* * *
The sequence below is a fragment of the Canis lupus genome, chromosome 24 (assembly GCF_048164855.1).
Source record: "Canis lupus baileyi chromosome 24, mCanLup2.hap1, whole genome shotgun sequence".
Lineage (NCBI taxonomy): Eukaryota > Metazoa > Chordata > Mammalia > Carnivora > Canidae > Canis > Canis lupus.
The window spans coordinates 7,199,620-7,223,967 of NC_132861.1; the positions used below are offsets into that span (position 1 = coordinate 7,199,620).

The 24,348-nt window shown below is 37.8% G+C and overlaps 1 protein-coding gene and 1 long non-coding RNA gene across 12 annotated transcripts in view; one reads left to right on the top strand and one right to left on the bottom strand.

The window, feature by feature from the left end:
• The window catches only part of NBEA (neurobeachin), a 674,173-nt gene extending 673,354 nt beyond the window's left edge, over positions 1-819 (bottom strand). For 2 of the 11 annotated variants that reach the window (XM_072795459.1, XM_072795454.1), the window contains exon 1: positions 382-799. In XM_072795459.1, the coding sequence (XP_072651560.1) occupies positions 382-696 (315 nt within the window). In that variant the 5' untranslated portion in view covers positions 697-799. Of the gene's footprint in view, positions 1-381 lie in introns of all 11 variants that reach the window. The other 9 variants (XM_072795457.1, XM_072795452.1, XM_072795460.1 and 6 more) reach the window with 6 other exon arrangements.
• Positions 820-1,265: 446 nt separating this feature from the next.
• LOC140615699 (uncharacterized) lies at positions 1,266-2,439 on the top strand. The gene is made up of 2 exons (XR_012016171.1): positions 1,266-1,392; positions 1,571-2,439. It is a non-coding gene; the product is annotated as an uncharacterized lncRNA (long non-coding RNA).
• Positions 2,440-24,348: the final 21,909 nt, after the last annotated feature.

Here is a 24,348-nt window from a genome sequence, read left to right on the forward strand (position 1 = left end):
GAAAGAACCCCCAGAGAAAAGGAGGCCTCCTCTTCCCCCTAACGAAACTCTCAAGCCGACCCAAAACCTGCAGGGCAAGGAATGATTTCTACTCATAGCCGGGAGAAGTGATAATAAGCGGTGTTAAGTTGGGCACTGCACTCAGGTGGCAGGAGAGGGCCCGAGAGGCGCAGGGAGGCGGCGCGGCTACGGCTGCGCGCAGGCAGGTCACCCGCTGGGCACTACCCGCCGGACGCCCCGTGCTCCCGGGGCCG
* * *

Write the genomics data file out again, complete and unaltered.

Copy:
The sequence below is a fragment of the Canis lupus genome, chromosome 24 (assembly GCF_048164855.1).
Source record: "Canis lupus baileyi chromosome 24, mCanLup2.hap1, whole genome shotgun sequence".
Lineage (NCBI taxonomy): Eukaryota > Metazoa > Chordata > Mammalia > Carnivora > Canidae > Canis > Canis lupus.
The window spans coordinates 7,199,620-7,223,967 of NC_132861.1; the positions used below are offsets into that span (position 1 = coordinate 7,199,620).

The 24,348-nt window shown below is 37.8% G+C and overlaps 1 protein-coding gene and 1 long non-coding RNA gene across 12 annotated transcripts in view; one reads left to right on the top strand and one right to left on the bottom strand.

The window, feature by feature from the left end:
• The window catches only part of NBEA (neurobeachin), a 674,173-nt gene extending 673,354 nt beyond the window's left edge, over positions 1-819 (bottom strand). For 2 of the 11 annotated variants that reach the window (XM_072795459.1, XM_072795454.1), the window contains exon 1: positions 382-799. In XM_072795459.1, the coding sequence (XP_072651560.1) occupies positions 382-696 (315 nt within the window). In that variant the 5' untranslated portion in view covers positions 697-799. Of the gene's footprint in view, positions 1-381 lie in introns of all 11 variants that reach the window. The other 9 variants (XM_072795457.1, XM_072795452.1, XM_072795460.1 and 6 more) reach the window with 6 other exon arrangements.
• Positions 820-1,265: 446 nt separating this feature from the next.
• LOC140615699 (uncharacterized) lies at positions 1,266-2,439 on the top strand. The gene is made up of 2 exons (XR_012016171.1): positions 1,266-1,392; positions 1,571-2,439. It is a non-coding gene; the product is annotated as an uncharacterized lncRNA (long non-coding RNA).
• Positions 2,440-24,348: the final 21,909 nt, after the last annotated feature.

Here is a 24,348-nt window from a genome sequence, read left to right on the forward strand (position 1 = left end):
GAAAGAACCCCCAGAGAAAAGGAGGCCTCCTCTTCCCCCTAACGAAACTCTCAAGCCGACCCAAAACCTGCAGGGCAAGGAATGATTTCTACTCATAGCCGGGAGAAGTGATAATAAGCGGTGTTAAGTTGGGCACTGCACTCAGGTGGCAGGAGAGGGCCCGAGAGGCGCAGGGAGGCGGCGCGGCTACGGCTGCGCGCAGGCAGGTCACCCGCTGGGCACTACCCGCCGGACGCCCCGTGCTCCCGGGGCCG